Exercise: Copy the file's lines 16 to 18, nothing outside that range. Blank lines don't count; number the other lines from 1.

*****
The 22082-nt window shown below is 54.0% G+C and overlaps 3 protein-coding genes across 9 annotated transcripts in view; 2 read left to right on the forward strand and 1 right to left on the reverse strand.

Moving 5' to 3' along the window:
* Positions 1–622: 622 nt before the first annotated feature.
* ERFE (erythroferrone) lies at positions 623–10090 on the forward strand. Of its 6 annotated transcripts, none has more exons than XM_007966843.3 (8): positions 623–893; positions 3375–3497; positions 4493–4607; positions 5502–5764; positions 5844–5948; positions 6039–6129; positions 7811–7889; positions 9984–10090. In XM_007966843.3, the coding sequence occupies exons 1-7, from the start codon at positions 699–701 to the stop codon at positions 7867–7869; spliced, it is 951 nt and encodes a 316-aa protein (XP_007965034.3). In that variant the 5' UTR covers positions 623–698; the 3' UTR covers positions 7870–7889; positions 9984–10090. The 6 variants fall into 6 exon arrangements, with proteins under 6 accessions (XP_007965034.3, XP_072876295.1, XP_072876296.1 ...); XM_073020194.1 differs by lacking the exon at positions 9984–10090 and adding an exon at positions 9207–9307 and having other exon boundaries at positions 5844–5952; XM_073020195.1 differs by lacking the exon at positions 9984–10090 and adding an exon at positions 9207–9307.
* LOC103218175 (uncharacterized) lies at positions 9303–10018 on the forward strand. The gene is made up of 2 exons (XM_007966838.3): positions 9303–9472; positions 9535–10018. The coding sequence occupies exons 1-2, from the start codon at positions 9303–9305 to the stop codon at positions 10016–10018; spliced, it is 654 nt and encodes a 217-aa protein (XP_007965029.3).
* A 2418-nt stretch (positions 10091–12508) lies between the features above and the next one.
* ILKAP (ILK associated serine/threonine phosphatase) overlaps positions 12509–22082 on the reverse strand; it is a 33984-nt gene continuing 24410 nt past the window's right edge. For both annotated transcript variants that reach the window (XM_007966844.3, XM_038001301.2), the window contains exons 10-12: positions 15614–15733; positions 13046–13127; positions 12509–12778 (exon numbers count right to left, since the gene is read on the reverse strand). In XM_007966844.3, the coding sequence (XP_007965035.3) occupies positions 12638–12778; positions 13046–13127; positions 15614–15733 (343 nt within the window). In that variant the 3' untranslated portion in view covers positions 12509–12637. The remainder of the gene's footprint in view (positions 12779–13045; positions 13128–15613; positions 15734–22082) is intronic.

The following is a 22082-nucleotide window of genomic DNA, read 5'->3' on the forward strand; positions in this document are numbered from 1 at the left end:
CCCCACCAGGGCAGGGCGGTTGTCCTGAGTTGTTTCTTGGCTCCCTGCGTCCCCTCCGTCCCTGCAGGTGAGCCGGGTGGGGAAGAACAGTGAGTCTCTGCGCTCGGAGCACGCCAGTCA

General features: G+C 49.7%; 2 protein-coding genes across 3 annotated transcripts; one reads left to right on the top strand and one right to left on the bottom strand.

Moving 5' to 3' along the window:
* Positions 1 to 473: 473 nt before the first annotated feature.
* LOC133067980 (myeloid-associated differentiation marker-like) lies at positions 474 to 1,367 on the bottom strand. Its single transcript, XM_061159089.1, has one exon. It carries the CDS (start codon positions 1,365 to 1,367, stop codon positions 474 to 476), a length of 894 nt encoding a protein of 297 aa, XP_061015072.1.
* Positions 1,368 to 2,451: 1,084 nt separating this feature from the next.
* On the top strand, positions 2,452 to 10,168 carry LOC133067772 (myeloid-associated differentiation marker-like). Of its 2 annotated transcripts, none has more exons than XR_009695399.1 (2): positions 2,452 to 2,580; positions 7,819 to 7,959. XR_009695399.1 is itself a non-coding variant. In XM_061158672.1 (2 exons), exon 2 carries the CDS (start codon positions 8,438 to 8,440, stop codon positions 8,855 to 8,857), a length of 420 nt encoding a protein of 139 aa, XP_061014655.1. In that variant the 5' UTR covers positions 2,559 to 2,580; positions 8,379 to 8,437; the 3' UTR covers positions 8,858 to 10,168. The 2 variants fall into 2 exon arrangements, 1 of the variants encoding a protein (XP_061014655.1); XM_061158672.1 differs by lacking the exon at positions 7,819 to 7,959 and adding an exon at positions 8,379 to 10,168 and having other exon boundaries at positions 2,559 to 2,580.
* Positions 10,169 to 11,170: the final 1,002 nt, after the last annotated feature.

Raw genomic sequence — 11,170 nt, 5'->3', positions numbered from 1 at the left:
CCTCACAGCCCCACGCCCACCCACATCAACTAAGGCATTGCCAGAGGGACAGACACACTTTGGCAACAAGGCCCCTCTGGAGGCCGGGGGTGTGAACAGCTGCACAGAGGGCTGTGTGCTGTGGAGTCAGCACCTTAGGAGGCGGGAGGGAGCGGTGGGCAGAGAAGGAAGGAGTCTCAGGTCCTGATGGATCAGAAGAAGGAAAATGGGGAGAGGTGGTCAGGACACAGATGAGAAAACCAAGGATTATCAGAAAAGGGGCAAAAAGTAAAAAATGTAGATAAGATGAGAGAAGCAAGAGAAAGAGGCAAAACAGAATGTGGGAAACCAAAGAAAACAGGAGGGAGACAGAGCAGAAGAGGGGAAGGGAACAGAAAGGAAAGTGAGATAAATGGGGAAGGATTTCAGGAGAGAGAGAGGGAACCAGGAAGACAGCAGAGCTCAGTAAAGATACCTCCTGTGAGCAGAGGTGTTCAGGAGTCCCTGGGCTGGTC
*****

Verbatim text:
* Positions 10,169 to 11,170: the final 1,002 nt, after the last annotated feature.

Raw genomic sequence — 11,170 nt, 5'->3', positions numbered from 1 at the left:
CCTCACAGCCCCACGCCCACCCACATCAACTAAGGCATTGCCAGAGGGACAGACACACTTTGGCAACAAGGCCCCTCTGGAGGCCGGGGGTGTGAACAGCTGCACAGAGGGCTGTGTGCTGTGGAGTCAGCACCTTAGGAGGCGGGAGGGAGCGGTGGGCAGAGAAGGAAGGAGTCTCAGGTCCTGATGGATCAGAAGAAGGAAAATGGGGAGAGGTGGTCAGGACACAGATGAGAAAACCAAGGATTATCAGAAAAGGGGCAAAAAGTAAAAAATGTAGATAAGATGAGAGAAGCAAGAGAAAGAGGCAAAACAGAATGTGGGAAACCAAAGAAAACAGGAGGGAGACAGAGCAGAAGAGGGGAAGGGAACAGAAAGGAAAGTGAGATAAATGGGGAAGGATTTCAGGAGAGAGAGAGGGAACCAGGAAGACAGCAGAGCTCAGTAAAGATACCTCCTGTGAGCAGAGGTGTTCAGGAGTCCCTGGGCTGGTC